Thousands to take the next step at ARU graduations

Published: 9 July 2024 at 14:36

Students in their graduation gowns

More than 15,000 students and guests will attend ceremonies across the region

Thousands of Anglia Ruskin University (ARU) students will cross the stage this month at graduation ceremonies across the East of England.

Around 6,000 students will be watched on by 9,000 guests at ceremonies from Thursday, 11 July until Tuesday, 30 July, with students crossing the stage to mark the official completion of their degrees.

The celebrations begin at Peterborough Cathedral on Thursday, 11 July before moving on to Cambridge, with eight ceremonies taking place at the city’s Corn Exchange between Monday, 15 July and Wednesday, 17 July. From Monday, 22 July, Chelmsford Cathedral will host 20 ceremonies until Tuesday, 30 July. 

The recent Graduate Outcomes Survey ranked ARU fifth in the country and first in the East of England for the number of UK undergraduates employed as managers, directors or senior officials, and ranked second in the country and first in the East of England for the number of full-time graduates working in human health and social work roles.

Professor Roderick Watkins, Vice Chancellor of Anglia Ruskin University (ARU), said:

“It is always an inspiring sight to see our city centres full of so many students in their gowns, celebrating their success. 

“I look forward to congratulating these new graduates on their achievements and looking out for their successes in the future. They may be moving on to the next stage of their lives, but they will always be part of our ARU community.”

A number of inspirational individuals, who have achieved excellence in their respective fields, will be welcomed to address students and their guests and receive honorary degrees from ARU.

Honorary Doctor of Science: Professor Lady Sue Black. Sue is an academic, author, anatomist, internationally renowned forensic anthropologist, and President of St John's College, Oxford. Sue has authored 14 textbooks, 153 peer-reviewed papers and two public interest books, including All that Remains, which won the Saltire Book of the Year award. Sue has also appeared on a diverse range of popular shows, fronting eight episodes of the BBC 2 series, History Cold Case, and delivered the 2022 Royal Institution Christmas Lecture – Secrets of Forensic Science.

Honorary Doctor of Arts: Laura Bates. Laura Bates is an academic, journalist, best-selling author, feminist activist, and founder of the Everyday Sexism Project - a safe online space where people can record instances of sexism they experience on a day to day basis. In the 2015 Queen’s birthday Honours, she was awarded the British Empire Medal for services to gender equality, and has been named Woman of the Year by Cosmopolitan and The Sunday Times Magazine.

Honorary Doctor of Business Administration: Andy Hill OBE. Andy Hill is a hugely successful businessman, philanthropist, and Founder and Chief Executive of Essex-based Hill Group. To celebrate Hill Group’s 20th anniversary in 2019, Andy made a commitment to help tackle the homeless crisis, launching Foundation 200 – a pledge to design, construct, and donate 200 modular homes to homeless charities. In 2023, Andy’s achievements were recognised in the King’s New Year’s Honours list, in which he was awarded the OBE for services to affordable housing.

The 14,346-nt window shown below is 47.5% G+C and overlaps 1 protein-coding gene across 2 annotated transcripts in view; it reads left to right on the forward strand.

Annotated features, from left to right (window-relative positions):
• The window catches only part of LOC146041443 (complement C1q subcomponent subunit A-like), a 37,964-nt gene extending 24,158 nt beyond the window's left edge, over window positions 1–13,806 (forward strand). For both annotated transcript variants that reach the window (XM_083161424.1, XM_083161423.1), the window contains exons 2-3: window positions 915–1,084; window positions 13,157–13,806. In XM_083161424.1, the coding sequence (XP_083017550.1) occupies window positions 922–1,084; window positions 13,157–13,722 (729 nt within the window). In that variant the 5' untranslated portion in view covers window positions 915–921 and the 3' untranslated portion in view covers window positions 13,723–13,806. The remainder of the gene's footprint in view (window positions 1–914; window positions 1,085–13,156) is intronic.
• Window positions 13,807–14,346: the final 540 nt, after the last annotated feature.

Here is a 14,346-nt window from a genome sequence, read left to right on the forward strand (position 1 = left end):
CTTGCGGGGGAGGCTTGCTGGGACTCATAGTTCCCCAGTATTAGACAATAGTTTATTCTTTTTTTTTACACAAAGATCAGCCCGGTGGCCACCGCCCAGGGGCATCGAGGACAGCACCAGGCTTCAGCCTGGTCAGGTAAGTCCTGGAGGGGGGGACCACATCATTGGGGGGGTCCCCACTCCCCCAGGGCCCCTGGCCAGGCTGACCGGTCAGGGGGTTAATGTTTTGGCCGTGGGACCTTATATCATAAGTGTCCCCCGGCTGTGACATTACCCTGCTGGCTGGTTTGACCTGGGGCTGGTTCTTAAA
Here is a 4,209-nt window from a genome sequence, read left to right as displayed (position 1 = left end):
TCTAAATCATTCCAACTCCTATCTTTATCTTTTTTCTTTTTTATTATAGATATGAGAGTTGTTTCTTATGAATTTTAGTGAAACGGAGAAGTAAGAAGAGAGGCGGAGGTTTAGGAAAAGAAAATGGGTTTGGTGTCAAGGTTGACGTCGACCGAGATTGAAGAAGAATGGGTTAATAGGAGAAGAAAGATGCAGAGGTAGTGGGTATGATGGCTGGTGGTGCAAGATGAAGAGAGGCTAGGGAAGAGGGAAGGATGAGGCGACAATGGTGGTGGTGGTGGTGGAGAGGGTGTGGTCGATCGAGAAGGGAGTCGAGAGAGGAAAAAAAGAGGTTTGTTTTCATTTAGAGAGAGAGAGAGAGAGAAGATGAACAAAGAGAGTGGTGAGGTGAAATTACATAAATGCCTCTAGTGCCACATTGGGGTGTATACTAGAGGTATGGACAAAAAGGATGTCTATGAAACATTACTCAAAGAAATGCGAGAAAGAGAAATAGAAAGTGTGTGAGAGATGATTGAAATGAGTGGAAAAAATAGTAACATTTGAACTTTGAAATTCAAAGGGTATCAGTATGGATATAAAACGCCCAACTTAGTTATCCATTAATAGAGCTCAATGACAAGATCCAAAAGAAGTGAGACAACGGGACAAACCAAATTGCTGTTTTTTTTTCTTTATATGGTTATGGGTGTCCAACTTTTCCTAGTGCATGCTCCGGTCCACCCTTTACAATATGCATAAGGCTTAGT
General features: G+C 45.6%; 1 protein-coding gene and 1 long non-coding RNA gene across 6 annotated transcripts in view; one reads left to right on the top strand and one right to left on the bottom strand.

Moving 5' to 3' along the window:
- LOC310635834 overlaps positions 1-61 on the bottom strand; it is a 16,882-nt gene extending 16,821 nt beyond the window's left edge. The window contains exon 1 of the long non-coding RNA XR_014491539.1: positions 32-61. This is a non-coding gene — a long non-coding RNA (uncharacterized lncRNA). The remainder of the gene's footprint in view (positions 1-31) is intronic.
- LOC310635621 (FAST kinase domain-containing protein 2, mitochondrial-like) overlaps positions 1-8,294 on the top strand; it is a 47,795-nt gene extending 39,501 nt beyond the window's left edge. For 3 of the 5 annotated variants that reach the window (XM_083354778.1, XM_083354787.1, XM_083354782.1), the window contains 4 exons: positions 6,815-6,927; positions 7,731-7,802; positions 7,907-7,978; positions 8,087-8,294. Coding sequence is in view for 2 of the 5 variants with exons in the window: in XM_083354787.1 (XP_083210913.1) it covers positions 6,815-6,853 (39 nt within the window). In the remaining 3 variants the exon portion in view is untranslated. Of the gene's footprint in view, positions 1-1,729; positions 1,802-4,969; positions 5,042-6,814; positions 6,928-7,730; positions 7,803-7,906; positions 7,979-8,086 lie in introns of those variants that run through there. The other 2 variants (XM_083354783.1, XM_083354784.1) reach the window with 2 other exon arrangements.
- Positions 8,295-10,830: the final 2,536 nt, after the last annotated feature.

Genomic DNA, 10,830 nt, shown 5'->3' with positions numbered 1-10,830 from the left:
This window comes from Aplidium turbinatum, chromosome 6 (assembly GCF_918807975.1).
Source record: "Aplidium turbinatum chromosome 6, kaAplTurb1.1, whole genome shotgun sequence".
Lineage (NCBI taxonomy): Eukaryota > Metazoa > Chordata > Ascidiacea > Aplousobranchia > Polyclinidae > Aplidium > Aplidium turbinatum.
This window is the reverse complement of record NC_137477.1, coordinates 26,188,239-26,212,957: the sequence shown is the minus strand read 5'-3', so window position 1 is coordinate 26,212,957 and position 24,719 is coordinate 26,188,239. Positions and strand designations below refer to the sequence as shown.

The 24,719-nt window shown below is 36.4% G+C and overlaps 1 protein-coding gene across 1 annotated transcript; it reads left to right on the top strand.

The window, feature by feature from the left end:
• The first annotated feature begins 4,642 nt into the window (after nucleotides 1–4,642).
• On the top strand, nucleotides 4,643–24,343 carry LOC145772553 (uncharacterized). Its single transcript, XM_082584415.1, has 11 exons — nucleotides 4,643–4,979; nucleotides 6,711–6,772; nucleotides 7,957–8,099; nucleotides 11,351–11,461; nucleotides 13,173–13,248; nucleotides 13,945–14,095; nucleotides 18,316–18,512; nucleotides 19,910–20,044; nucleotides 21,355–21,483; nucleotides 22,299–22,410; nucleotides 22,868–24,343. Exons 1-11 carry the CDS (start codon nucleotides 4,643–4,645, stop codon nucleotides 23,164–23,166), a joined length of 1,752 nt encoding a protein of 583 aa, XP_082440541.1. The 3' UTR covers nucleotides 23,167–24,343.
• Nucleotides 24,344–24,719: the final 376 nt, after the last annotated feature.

Honorary Doctor of Science: Louise Pryor. An academic, actuary, pioneer in modelling the financial and economic impacts of climate change in insurance, and former President of the Institute and Faculty of Actuaries, Dr Pryor was recently Chair of the London Climate Change Partnership and is the current Chair of the Ecology Building Society, whose mission is a fair society in a sustainable world. She is a Fellow of the Royal Society of Arts, Honorary Professor in Practice at the Bartlett School of Sustainable Construction, and she leads the Actuaries Carbon Collaboration, which works on issues around carbon emissions and offsets.

Honorary Doctor of Education: Jason Arday. Diagnosed with autism and global development delay at the age of three, Jason was unable to speak until the age of 11 and could not read or write until the age of 18. In 2021, Jason would become one of the youngest professors in the UK after being appointed Professor of Sociology of Education at the University of Glasgow. In March 2023, Jason was appointed Professor of Sociology of Education at the University of Cambridge – making him, at 37, one of the youngest people ever appointed to a professorship at Cambridge. His outstanding charity endeavours have resulted in him raising over £5.5million over a 20 year period for more than 80 charities in the UK and abroad. He was formerly a Guest Editor on BBC Radio 4’s Today Programme and listed 4th on the prestigious Shaw Trust Disability Power 100 in 2023.

Honorary Doctor of Health Sciences: Air Marshal Clare S. Walton. Air Marshal Clare Walton is Director General Defence Medical Services, the most senior medical rank in the UK’s Armed Forces. A pupil at Westcliff High School, Clare won a place at Barts and a cadetship with the Royal Air Force, being deployed first to Bosnia and then to Kuwait. When military operations in Iraq expanded in 2002, it was as Wing Commander that Clare again deployed to the Middle East – taking overall responsibility for aeromedical evacuation during one of the largest deployments of British forces since World War Two. In the 2022 New Year’s Honours list, she was appointed Companion of the Most Honourable Order of the Bath, before being promoted to Air Marshal in 2023.